top of page


Yarmouth Vanguard, Tuesday, May 30, 1989.

This was Antoinette de La Tour, daughter of Charles de La Tour and of an Indian woman, born at Port LaTour in 1627.

In last week’s sketch, I told you that two of Biencourt’s men were the fathers of children whose mothers were Indian women, one of them being Louis Lasnier; the other one was Charles de La Tour. We know of three of these children of Charles de LaTour, all girls and all born at Port LaTour. According to speculations, it could be that he had also some boys. All these children were born after Biencourt had died in 1623, when Charles de La Tour took charge of the men I was telling you about in that sketch; Chebogue was left definitely for Port LaTour. They were at the most 20 men in all.

His first daughter was Jeanne de La Tour, born in 1626. She married in what is now Castine, Maine, a rich merchant by the name of Martin d’Aprendestiguy, from the Basque country, southwest of France. She had five children. She is the ancestor of a number of Acadians, of all the Bourgeois’ and of many Boudreaus, Dugas’, LeBlanc, etc.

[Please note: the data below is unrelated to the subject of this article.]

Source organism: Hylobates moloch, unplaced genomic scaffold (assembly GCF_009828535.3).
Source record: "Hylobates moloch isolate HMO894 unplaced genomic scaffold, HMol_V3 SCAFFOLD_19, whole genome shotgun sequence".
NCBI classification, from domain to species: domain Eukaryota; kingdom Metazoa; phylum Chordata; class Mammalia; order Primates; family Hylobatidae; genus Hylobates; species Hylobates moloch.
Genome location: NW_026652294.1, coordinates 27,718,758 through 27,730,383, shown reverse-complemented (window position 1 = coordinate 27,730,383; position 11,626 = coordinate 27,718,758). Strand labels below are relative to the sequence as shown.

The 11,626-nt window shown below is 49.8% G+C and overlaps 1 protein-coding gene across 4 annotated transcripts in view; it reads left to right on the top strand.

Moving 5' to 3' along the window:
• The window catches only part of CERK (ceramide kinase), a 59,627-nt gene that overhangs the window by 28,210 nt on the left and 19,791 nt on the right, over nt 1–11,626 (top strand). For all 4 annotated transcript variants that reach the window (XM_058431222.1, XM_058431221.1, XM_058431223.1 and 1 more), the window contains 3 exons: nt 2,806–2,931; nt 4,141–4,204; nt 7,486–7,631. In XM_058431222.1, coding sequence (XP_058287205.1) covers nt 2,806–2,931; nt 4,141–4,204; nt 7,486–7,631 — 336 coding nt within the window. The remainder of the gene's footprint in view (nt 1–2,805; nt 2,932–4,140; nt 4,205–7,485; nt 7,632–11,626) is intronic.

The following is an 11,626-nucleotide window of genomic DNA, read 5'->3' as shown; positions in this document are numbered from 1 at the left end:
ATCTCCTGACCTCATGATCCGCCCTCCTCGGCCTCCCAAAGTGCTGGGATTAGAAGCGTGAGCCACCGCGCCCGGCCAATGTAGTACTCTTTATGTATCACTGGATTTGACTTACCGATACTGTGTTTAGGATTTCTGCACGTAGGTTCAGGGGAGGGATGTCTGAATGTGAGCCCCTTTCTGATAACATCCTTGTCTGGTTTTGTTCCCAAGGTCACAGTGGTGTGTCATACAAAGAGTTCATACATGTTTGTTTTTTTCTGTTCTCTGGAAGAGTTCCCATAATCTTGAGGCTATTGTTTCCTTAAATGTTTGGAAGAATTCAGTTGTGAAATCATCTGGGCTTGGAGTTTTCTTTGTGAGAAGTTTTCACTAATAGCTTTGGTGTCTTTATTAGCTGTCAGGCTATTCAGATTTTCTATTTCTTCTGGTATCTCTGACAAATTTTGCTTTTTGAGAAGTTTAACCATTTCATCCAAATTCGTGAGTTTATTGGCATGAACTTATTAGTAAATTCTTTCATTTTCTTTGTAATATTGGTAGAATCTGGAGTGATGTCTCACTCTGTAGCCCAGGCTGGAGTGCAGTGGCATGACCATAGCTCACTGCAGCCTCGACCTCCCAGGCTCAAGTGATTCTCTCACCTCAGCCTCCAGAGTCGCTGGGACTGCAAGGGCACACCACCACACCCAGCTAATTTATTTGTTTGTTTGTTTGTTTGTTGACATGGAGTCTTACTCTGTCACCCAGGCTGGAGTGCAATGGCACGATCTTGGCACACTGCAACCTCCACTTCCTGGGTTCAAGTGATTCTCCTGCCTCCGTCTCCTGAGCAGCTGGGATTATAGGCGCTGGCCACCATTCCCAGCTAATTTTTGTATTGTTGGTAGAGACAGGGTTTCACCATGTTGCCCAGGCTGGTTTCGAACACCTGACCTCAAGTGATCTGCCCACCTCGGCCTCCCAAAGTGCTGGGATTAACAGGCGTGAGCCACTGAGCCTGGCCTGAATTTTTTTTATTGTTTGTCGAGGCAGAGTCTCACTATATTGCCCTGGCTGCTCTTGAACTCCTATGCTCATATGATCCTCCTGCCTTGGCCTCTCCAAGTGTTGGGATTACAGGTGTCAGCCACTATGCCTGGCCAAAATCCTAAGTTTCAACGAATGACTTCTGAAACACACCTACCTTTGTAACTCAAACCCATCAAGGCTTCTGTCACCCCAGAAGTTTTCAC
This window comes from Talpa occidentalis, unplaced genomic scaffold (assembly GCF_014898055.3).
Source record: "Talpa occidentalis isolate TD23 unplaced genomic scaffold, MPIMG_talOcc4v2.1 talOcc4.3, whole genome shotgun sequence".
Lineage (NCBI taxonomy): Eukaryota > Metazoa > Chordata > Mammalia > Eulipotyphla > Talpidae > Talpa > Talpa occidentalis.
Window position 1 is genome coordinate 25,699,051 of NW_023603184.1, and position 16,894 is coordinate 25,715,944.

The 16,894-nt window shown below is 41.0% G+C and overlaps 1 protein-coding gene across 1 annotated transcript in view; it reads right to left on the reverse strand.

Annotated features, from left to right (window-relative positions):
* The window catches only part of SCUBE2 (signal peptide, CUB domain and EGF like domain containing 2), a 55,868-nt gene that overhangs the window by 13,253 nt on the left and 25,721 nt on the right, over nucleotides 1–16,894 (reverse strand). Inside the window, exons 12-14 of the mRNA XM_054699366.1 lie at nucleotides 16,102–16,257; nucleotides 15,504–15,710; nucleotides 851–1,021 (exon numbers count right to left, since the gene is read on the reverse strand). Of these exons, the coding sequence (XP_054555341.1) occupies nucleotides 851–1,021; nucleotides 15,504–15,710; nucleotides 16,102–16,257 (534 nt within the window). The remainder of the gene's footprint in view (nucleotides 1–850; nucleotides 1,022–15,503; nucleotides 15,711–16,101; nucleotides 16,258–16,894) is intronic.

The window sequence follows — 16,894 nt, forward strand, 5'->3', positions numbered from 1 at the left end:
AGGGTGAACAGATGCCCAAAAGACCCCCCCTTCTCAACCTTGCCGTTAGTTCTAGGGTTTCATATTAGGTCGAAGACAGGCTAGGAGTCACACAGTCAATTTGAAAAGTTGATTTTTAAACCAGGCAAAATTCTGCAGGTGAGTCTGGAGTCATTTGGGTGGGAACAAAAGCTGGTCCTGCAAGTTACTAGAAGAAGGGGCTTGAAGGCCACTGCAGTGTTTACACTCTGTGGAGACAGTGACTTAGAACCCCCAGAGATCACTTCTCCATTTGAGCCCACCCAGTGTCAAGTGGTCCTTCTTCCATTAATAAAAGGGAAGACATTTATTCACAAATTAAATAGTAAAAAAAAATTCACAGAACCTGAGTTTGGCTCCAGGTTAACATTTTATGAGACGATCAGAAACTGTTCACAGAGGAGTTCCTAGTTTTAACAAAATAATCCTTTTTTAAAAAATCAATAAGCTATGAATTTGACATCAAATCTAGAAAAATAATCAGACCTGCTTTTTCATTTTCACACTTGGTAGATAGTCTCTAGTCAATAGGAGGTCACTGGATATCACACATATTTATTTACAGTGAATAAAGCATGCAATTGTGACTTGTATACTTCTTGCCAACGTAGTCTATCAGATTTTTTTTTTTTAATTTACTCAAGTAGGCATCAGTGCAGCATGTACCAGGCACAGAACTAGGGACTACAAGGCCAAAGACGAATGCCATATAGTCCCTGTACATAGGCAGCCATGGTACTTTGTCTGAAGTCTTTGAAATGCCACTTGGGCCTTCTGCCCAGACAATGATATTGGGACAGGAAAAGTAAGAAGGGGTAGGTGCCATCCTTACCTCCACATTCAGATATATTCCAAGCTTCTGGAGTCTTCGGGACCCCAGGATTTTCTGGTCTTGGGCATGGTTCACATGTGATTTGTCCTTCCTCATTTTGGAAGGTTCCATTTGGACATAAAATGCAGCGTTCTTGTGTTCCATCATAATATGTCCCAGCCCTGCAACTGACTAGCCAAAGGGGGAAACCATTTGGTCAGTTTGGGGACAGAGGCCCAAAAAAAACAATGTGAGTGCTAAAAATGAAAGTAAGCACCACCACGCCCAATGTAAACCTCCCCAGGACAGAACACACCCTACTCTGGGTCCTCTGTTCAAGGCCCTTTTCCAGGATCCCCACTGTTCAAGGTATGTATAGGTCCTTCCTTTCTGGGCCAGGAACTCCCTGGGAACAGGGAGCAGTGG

Was born the following year Antoinette de La Tour, the one that we are interested in. The birth of the third daughter, whose name we do not have, followed.

In 1632, Charles de La Tour brought his three daughters to France, at the time that Louis Lasnier took to France his own child, Andre Lasnier, whom I told you about last week.

Antoinette was placed by her father with a woman relative in La Rochelle, Madame de Saint-Hilaire. Some time after, Claude de Razilly, brother of Isaac who in 1632 had brought to La Have a group of settlers from France, wanted to put her with his sister, who was a nun at a Benedictine Abbey in Tourraine, located about half way in a straight line between Paris and La Rochelle. But Madame de Saint-Hilaire, who was a Protestant (Huguenot) “strong zealot in her religion” did not want to let her go, for fear that the child would be “perverted” by false doctrines. So Claude de Rasilly appealed to an uncle of Cardinal Richelieu, whom I mentioned in last week’s column. And on June 13, 1634, Antoinette entered the Abbey in Tourraine.

Nine years later, in 1642, Antoinette asked to join the Order, which she did. Authors tell us that this is a proof that her parents were married. In fact, children born out of wedlock were forbidden to become nuns; or it was required that at least, at the time of their entrance to become nuns, their father and mother would be married. Thus Charles de La Tour and the Indian mother of those three girls got married; it could have been before they were born or after.